Mon Jan 3rd 2005, 12:59am
CAPTCHA: Completely Automated Public Turing test to tell Computers and Humans Apart

Captcha is quite clever; it’s a great way of blocking out automated spam bots from posting to web pages. A human, if asked, can read the above as “smwm”, but surely no computer could. If you gate your web forms with this kind of test, then you can be reasonably confident that any posting must be done by a human.

Wikipedia has a good writeup on Captcha. I especially like the discussion on circumvention techniques, for example how spammers use unwitting visitors to porn sites to “crack” Captcha images at various popular email providers for them. Wanna see the pictures? Enter the word below. Ha ha, great stuff.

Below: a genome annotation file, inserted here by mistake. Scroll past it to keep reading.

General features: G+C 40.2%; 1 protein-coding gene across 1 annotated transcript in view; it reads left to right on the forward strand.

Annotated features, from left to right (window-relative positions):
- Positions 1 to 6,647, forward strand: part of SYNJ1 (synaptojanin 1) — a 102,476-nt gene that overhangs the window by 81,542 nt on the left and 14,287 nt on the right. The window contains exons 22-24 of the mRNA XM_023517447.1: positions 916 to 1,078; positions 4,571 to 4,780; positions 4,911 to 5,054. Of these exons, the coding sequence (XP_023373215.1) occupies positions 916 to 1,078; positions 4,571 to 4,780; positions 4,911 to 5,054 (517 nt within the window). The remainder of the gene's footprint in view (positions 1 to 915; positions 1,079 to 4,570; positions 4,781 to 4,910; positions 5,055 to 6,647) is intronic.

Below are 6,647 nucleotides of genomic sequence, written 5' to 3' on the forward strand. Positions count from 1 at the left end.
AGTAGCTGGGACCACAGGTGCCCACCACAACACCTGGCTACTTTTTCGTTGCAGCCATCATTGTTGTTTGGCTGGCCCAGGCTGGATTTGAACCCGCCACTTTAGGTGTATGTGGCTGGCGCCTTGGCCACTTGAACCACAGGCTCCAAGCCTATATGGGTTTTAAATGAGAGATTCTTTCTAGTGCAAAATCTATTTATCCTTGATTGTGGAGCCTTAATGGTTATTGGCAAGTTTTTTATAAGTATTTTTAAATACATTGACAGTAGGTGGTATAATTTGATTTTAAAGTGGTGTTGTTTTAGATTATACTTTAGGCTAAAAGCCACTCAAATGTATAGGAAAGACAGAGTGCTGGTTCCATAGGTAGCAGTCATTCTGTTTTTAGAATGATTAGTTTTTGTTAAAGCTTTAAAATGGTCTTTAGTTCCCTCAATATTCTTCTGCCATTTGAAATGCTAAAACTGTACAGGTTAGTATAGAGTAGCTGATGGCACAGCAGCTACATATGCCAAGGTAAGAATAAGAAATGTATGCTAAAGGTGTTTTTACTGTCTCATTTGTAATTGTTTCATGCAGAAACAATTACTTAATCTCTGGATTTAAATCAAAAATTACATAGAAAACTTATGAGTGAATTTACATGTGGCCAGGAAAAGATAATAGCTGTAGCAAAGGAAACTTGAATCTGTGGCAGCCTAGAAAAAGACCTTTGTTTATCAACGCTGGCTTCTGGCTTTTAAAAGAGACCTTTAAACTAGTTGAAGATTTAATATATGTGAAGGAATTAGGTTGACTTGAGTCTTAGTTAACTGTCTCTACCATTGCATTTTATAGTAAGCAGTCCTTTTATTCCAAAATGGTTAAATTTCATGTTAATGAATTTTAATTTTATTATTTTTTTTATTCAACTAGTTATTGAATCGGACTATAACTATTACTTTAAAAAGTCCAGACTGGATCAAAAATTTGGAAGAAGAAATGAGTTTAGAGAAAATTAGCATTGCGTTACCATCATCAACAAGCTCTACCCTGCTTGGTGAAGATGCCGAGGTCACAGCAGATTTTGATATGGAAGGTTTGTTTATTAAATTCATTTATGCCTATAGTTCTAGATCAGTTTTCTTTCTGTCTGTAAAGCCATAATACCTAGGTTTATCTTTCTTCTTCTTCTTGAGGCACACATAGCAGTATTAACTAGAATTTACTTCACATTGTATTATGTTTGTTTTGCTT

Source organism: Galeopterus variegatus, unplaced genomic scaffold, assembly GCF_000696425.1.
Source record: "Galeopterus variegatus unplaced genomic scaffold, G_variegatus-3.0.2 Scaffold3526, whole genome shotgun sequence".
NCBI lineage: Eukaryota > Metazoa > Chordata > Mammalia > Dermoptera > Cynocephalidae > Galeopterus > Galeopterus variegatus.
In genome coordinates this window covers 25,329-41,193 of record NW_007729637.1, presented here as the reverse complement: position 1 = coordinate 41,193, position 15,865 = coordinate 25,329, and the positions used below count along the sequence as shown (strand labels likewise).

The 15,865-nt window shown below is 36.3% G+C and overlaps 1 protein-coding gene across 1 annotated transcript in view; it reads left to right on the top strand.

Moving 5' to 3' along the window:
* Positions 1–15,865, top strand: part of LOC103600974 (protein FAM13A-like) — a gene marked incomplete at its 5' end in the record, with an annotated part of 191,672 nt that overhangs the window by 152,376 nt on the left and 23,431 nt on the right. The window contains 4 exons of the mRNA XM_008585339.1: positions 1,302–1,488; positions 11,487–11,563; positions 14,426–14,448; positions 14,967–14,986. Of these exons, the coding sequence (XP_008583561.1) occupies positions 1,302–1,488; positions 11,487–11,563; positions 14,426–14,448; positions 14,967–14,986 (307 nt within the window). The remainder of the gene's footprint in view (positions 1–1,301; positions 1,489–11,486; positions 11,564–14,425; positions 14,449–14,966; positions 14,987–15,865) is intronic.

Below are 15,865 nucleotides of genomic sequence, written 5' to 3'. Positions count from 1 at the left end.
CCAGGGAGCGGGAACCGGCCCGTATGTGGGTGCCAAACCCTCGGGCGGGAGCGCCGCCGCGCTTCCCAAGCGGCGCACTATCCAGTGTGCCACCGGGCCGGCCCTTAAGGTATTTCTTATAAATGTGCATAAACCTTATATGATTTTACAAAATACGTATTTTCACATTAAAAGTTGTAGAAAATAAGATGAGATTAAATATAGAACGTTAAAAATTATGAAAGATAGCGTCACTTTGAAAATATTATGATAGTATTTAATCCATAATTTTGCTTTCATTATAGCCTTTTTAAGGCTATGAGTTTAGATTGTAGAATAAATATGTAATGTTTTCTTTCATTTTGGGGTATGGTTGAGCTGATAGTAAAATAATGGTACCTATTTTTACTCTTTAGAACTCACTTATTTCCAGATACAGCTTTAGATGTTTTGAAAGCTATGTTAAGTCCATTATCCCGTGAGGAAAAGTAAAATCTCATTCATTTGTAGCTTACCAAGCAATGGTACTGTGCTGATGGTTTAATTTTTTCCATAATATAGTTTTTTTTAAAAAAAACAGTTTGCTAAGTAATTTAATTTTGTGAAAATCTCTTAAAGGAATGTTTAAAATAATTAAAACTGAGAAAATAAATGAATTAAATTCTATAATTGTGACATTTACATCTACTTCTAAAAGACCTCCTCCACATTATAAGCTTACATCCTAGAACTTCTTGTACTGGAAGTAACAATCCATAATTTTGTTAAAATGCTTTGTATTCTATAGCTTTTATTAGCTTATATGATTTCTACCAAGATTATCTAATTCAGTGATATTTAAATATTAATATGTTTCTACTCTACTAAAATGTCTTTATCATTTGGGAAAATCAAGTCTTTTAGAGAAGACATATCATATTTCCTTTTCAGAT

I haven’t had a problem with spam bots here at my site, given that it’s a very small out of the way site, and it probably helps that I use my own custom blog engine that none of the ready-made spambots support out of the box (unlike users of popular blog engines like Movable Type). But hearing more and more lately about spambots defacing people’s web sites made me realize that if someone wanted to, it would be completely trivial to write a perl script to spam my site with billions of comments and bring it to its knees. So I found a really simple Captcha implementation at SourceForge and threw it up as a second challenge page whenever someone posts a comment. Again, it’s very simple, but it seems like it’ll be very effective.

Een captcha (een afkorting van “completely automated public Turingtest to tell computers and humans apart”) is een reactietest die in de gegevensverwerking wordt gebruikt om te bepalen of er al dan niet sprake is van een menselijke gebruiker.


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